Outstanding New Staff Member Award
Shari Fanta came to the ISGS from the Illinois Natural History Survey in 2009 as a Laboratory Specialist. Her skill in laboratory function and management has proved to be an asset to the ISGS, as has her commitment to training laboratory personnel, communicating, and collaborating. She is dedicated to cooperation, teamwork, managing the day-to-day operations of the Stable Isotope Service Laboratories, and getting the job done. She has a phenomenal work ethic and is one of the most upbeat and personable people at the Survey.
The ISGS Stable Isotope Service Laboratories are responsible for the analysis of approximately 3,800 water, gas, and solid samples submitted each year by researchers from within the Survey and across the globe. These are an integral part of the ISGS, and Fanta has become an integral part of the laboratories. Her responsibilities include operating the isotope ratio mass spectrometer, gas chromatograph, and other analytical equipment in the Geochemistry Section, much of which is aging or old. Fanta must use her mechanical aptitude and skills to make the repairs and adjustments needed to keep it running. Soon after she arrived at the ISGS, the mass spectrometer, a key piece of analytical equipment, quit working. Fanta worked with ISGS staff, other researchers, and service technicians for months to fix the operational problems with it. Once the spectrometer was repaired, Fanta then had another task—processing the backlog of samples that had accrued while the machine was down. Fanta worked tirelessly, many times 7 days a week, 12 to 14 hours a day, for months in an effort to clear up the backlog, all while continuing to manage the daily responsibilities of the laboratory, including supervising several hourly staff.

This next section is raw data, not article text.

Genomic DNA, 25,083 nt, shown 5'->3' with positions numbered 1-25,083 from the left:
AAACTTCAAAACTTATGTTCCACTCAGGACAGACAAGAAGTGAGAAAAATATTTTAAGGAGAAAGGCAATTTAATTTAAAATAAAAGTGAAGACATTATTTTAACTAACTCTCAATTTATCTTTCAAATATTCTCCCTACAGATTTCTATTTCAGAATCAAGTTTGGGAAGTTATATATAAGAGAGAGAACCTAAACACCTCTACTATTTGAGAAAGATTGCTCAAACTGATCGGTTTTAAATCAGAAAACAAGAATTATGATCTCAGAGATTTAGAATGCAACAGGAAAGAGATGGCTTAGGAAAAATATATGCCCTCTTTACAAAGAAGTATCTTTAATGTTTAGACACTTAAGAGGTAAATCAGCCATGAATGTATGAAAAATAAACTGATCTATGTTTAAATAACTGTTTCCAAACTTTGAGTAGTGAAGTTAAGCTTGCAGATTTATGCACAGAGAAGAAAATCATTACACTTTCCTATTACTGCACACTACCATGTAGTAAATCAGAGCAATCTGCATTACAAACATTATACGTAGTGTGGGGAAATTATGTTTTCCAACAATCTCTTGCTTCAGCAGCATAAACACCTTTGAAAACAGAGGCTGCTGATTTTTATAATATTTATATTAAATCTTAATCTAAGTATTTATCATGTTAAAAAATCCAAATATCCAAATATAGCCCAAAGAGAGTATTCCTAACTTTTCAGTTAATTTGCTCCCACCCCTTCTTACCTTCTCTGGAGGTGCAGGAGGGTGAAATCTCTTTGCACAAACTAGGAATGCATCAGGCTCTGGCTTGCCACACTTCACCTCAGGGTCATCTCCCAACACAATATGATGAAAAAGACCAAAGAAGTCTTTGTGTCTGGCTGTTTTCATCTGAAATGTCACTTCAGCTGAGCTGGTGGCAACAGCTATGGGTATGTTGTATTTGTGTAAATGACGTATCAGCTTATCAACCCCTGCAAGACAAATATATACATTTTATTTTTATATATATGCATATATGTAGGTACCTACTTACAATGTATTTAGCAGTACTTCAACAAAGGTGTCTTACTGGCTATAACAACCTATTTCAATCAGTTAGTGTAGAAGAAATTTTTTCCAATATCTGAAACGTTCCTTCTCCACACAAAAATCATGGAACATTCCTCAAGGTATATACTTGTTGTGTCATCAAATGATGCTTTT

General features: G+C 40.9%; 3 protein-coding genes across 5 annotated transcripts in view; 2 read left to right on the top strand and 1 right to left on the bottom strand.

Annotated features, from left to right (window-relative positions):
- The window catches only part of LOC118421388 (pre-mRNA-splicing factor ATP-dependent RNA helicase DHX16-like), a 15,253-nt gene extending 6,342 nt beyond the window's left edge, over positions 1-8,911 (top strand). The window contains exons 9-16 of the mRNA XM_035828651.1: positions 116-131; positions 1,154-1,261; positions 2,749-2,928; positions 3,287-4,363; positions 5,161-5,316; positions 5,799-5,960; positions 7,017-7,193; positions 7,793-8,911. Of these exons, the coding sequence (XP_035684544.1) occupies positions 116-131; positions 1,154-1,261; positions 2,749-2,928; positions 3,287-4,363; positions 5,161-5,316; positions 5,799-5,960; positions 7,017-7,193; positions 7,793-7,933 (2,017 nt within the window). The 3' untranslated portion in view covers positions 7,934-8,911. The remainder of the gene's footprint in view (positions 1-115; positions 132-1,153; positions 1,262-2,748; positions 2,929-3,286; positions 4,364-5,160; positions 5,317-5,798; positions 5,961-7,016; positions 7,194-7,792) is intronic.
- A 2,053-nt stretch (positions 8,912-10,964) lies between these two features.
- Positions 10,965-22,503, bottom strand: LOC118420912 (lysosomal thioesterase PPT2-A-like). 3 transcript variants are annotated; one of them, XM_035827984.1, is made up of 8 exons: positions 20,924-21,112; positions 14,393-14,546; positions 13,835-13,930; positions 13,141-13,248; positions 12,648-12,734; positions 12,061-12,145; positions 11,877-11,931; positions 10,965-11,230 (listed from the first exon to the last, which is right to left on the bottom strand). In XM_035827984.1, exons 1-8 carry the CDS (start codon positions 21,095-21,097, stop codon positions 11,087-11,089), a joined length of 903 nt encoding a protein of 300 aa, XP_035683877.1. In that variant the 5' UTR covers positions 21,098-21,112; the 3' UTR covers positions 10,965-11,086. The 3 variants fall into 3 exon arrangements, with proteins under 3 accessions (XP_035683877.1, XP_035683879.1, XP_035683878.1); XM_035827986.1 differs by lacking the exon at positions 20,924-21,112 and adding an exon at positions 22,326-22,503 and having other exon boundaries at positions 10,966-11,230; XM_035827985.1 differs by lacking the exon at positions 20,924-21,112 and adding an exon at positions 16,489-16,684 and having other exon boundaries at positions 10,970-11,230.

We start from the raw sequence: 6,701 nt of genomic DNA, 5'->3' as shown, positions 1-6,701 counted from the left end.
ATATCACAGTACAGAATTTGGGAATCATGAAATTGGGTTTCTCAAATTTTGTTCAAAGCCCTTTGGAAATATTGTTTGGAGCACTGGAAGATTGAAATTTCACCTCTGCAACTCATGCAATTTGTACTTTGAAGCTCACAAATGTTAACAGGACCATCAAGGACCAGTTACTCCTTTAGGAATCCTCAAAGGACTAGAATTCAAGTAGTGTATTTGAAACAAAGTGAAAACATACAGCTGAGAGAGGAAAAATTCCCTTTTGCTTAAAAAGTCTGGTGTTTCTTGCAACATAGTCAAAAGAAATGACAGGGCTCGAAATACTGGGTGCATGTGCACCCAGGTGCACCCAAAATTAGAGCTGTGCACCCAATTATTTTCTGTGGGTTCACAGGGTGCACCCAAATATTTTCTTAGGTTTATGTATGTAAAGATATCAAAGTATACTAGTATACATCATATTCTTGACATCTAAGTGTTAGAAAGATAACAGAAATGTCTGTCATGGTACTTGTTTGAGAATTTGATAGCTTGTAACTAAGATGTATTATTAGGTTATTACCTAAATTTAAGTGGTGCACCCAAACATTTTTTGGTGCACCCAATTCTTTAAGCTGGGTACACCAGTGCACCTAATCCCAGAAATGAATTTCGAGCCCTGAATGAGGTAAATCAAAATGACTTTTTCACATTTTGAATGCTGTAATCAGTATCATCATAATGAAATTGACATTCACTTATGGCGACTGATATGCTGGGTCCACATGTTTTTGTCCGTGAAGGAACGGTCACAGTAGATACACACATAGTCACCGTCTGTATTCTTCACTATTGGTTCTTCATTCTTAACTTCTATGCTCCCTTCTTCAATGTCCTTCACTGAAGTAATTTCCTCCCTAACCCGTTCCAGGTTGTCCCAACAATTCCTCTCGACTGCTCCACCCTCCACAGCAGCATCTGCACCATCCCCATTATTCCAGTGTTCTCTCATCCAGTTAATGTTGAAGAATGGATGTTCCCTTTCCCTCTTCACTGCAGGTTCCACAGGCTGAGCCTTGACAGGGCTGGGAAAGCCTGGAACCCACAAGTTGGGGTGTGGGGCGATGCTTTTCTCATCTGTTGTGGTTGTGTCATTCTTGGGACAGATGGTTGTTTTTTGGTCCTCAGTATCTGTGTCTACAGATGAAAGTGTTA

Fanta recently accepted a new role in the Geochemistry Section as an Associate Geochemist and now manages all the day-to-day operations of the Stable Isotope Service Laboratories. Because of her exemplary level of commitment, dedication to cooperation and collaboration, attention to detail, excellent follow through, conscientiousness, and optimal data quality, Fanta is well respected among her peers. She is humble and quick to give others credit but quietly tenacious, chipping away at a problem until finding a solution.
Fanta’s plaque reads, “Outstanding New Staff Member Award: Shari Fanta, in recognition of your demonstrated excellence in performance and commitment to quality work in the Isotope Geochemistry Service Laboratories for the benefit of the people of Illinois.”